They are playing a rather dangerous game. Remember that the US or Europe could squish them with ease, militarily - if we had to, it wouldn't be hard to nuke the whole region. There are only two reasons this isn't being done: It'd be expensive, and it's mean very large numbers of civilian deaths which would be politically problematic. This situation persists only because they aren't a major threat: The moment they actually become a danger to the continued existance of the US or any major European power they'd be crushed without regard to how much it costs or how many people would die. Remember that as recently as WWII even the allies - the 'good guys' - considered carpet-bombing cities to be perfectly justifiable. During the cold war the US has missiles poised to kill tens of millions at a moment's notice, if they ever needed to.

ISIS can only survive so long as they are powerful enough to dominate the region, but not powerful enough to invoke an unrestrained defensive action from the western powers. Like North Korea: The crazed dictator can brag all he wants about his military supremacy, but he doesn't have it, and that makes him too expensive to invade. if NK ever managed to actually detonate a nuclear bomb even China wouldn't hestitate to march in and take over. I think they'd be glad of the excuse, really.

Comment: Re:containment (Score 1) 296

by SuricouRaven (#47869373) Attached to: WD Announces 8TB, 10TB Helium Hard Drives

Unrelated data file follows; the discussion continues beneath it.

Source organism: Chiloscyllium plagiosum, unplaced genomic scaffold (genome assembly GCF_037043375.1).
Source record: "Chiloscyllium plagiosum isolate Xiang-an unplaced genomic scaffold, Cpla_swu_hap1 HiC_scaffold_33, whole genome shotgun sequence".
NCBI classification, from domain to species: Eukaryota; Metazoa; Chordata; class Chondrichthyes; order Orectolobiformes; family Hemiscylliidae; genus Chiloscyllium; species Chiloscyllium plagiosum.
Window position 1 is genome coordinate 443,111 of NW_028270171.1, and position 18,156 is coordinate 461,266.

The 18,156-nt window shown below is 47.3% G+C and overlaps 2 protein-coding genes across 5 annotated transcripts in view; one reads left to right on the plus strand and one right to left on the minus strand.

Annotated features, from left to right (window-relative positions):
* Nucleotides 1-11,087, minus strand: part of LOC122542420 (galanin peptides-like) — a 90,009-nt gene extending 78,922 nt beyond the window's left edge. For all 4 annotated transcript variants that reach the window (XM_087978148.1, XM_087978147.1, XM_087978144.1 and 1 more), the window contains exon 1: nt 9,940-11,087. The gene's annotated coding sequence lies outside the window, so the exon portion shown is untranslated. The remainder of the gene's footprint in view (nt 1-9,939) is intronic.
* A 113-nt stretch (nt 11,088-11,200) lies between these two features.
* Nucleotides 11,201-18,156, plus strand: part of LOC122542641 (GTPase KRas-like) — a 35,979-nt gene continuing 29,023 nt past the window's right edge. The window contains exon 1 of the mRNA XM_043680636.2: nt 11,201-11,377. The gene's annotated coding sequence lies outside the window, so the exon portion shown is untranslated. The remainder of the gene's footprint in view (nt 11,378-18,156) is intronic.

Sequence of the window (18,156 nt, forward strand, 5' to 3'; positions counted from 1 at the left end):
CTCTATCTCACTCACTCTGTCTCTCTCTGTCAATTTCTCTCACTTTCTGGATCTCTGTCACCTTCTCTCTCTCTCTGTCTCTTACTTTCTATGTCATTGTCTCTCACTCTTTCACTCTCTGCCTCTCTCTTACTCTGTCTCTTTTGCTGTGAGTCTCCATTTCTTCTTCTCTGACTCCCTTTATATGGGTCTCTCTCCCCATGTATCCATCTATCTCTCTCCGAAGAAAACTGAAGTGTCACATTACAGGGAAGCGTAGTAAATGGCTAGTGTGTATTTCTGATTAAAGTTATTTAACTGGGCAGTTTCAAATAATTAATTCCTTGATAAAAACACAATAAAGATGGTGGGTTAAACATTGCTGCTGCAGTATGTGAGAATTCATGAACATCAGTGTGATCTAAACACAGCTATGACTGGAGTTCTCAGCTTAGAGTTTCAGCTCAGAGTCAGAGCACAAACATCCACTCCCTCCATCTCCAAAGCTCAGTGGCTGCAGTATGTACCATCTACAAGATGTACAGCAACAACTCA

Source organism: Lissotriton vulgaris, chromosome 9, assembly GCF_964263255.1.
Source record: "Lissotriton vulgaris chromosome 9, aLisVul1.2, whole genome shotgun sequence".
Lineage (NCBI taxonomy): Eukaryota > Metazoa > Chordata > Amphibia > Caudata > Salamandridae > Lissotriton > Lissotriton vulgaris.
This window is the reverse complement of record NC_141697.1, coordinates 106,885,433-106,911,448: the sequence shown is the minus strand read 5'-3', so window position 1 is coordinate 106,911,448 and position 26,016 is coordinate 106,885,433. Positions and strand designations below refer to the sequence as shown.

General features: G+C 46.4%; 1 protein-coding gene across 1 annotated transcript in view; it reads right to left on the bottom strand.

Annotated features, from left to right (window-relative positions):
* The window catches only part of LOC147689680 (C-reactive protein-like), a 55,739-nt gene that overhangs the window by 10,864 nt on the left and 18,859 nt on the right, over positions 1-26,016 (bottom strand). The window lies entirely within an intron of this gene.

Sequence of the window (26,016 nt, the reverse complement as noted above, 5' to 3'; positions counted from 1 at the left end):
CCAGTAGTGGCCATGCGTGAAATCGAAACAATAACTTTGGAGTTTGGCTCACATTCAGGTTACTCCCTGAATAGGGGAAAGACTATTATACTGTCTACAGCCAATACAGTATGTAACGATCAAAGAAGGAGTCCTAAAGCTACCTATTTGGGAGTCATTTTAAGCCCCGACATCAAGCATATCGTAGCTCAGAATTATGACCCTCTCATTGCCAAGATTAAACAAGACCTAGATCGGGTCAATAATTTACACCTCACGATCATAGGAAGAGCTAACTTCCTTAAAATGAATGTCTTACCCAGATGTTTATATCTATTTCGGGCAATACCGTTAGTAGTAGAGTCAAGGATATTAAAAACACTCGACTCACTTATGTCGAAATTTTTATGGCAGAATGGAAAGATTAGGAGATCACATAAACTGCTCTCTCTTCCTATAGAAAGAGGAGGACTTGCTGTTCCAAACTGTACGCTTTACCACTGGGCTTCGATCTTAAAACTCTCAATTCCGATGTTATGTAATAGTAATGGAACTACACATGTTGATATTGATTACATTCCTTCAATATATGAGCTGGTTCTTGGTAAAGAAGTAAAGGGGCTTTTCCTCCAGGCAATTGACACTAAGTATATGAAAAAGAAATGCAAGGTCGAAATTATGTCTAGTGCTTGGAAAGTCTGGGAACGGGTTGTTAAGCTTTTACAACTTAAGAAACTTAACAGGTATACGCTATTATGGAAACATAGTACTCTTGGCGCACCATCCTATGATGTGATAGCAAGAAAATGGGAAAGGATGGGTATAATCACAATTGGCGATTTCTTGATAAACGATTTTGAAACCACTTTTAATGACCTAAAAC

Can anyone run calculations on this? I imagine it'll be welded shut, so you're looking at the helium having to escape through perhaps a 5mm-thick block of the most impermiable metal they can find. It may well be that it does leak, but only after long after the drive would be considered obsolete. You might not want to use them for archival storage, but how many production drives will still be in use after twenty years?

Comment: Re:Tragic technology failure ... (Score 1) 183

by SuricouRaven (#47865463) Attached to: In France, a Second Patient Receives Permanent Artificial Heart

If you include non-heart things, though...

1. Fix the bloody retinas! They are back to front.
2. Why is regeneration limited to small-scale only? A lot of amputees are unhappy with this. The ability probably isn't there because there's no selective advantage in recovering from wounds which would have killed from blood loss anyway.
3. Everything that relates to aging.
4. The fat thing you said.
5. Instincts urging the consumption of calories vastly in excess to requirements.
6. The appendix. Begone!
7. Parts are not easily replaceable or interchangeable.
8. Poor spinal support.
9. Poor regeneration of vital nerves.
10. Cancer. Cancer sucks.

Comment: Re:Transhumanists - Stop it already (Score 1) 183

by SuricouRaven (#47864235) Attached to: In France, a Second Patient Receives Permanent Artificial Heart

It doesn't become a victory for transhumanism until the artificial heats are sufficiently better than the natural ones that people make the upgrade for non-medical reasons (Superior athetic ability perhaps, or because the artificial hearts with three redundant pumping systems are more reliable than the natural ones). I can't see that happening for a long time.